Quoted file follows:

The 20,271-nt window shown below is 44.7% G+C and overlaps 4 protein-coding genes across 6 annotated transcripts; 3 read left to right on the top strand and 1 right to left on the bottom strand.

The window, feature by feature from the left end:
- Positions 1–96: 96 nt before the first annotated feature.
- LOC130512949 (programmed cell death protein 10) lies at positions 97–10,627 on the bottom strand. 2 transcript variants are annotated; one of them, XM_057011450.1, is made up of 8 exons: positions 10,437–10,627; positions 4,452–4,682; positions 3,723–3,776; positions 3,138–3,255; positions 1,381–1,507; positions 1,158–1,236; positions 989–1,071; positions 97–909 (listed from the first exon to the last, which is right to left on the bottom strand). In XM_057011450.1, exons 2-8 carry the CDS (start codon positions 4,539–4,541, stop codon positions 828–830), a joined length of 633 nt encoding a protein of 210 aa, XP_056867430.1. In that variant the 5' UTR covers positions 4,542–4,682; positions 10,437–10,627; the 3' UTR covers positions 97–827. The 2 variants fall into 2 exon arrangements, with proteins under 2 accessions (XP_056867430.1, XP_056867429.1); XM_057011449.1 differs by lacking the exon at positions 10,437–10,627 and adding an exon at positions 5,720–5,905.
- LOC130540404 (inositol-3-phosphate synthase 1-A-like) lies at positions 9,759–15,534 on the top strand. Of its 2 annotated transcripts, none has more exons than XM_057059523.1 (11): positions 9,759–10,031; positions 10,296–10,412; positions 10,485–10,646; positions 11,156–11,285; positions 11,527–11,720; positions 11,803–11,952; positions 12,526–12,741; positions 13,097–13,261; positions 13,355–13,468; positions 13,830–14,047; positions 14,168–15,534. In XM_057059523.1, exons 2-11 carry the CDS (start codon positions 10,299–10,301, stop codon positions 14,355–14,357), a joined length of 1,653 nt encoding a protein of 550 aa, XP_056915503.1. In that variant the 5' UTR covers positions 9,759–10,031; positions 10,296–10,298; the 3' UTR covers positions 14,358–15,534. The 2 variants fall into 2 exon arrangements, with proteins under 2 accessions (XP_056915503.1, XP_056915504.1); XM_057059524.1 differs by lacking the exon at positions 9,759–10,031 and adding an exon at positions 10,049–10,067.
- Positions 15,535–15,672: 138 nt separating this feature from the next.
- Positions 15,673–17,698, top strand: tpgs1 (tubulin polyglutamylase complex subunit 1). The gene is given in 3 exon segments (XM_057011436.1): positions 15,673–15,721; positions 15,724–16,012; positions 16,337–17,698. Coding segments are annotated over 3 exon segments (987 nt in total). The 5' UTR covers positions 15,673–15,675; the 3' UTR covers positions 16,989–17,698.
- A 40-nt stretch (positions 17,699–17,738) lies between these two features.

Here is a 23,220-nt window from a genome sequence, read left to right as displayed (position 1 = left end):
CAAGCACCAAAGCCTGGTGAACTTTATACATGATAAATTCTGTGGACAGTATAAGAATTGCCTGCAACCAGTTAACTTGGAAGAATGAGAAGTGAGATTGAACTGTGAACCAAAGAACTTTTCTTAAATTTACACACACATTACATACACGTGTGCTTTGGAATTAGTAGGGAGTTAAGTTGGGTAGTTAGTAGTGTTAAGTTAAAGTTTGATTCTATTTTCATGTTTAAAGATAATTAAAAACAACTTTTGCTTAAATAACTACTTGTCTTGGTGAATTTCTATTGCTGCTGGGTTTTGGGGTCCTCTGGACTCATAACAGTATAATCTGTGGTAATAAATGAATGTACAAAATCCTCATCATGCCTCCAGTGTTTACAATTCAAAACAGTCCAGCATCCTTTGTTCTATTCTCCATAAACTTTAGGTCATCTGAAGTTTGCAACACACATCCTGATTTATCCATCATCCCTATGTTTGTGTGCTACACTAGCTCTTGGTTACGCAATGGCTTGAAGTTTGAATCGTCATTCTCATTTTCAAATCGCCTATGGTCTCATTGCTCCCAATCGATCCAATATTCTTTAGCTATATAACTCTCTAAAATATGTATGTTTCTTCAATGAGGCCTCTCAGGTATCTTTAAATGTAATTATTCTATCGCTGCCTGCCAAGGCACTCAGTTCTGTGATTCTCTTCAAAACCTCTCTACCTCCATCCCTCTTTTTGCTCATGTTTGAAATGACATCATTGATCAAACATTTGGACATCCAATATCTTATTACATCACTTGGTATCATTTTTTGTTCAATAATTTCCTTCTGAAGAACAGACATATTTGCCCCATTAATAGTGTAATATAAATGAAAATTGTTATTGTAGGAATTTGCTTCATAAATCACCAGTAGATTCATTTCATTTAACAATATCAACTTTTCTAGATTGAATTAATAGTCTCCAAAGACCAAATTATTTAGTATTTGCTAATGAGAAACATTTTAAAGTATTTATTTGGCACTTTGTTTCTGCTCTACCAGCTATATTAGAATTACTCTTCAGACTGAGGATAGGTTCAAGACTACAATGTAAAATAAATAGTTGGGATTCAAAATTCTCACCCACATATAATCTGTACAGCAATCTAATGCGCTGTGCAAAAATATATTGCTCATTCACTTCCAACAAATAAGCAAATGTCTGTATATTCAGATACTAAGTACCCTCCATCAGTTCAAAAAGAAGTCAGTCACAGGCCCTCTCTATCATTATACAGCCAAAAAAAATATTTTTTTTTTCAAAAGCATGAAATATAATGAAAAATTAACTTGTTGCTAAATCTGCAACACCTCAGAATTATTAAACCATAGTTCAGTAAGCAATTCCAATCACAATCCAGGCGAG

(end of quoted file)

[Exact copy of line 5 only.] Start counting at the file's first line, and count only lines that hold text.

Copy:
- LOC130540404 (inositol-3-phosphate synthase 1-A-like) lies at positions 9,759–15,534 on the top strand. Of its 2 annotated transcripts, none has more exons than XM_057059523.1 (11): positions 9,759–10,031; positions 10,296–10,412; positions 10,485–10,646; positions 11,156–11,285; positions 11,527–11,720; positions 11,803–11,952; positions 12,526–12,741; positions 13,097–13,261; positions 13,355–13,468; positions 13,830–14,047; positions 14,168–15,534. In XM_057059523.1, exons 2-11 carry the CDS (start codon positions 10,299–10,301, stop codon positions 14,355–14,357), a joined length of 1,653 nt encoding a protein of 550 aa, XP_056915503.1. In that variant the 5' UTR covers positions 9,759–10,031; positions 10,296–10,298; the 3' UTR covers positions 14,358–15,534. The 2 variants fall into 2 exon arrangements, with proteins under 2 accessions (XP_056915503.1, XP_056915504.1); XM_057059524.1 differs by lacking the exon at positions 9,759–10,031 and adding an exon at positions 10,049–10,067.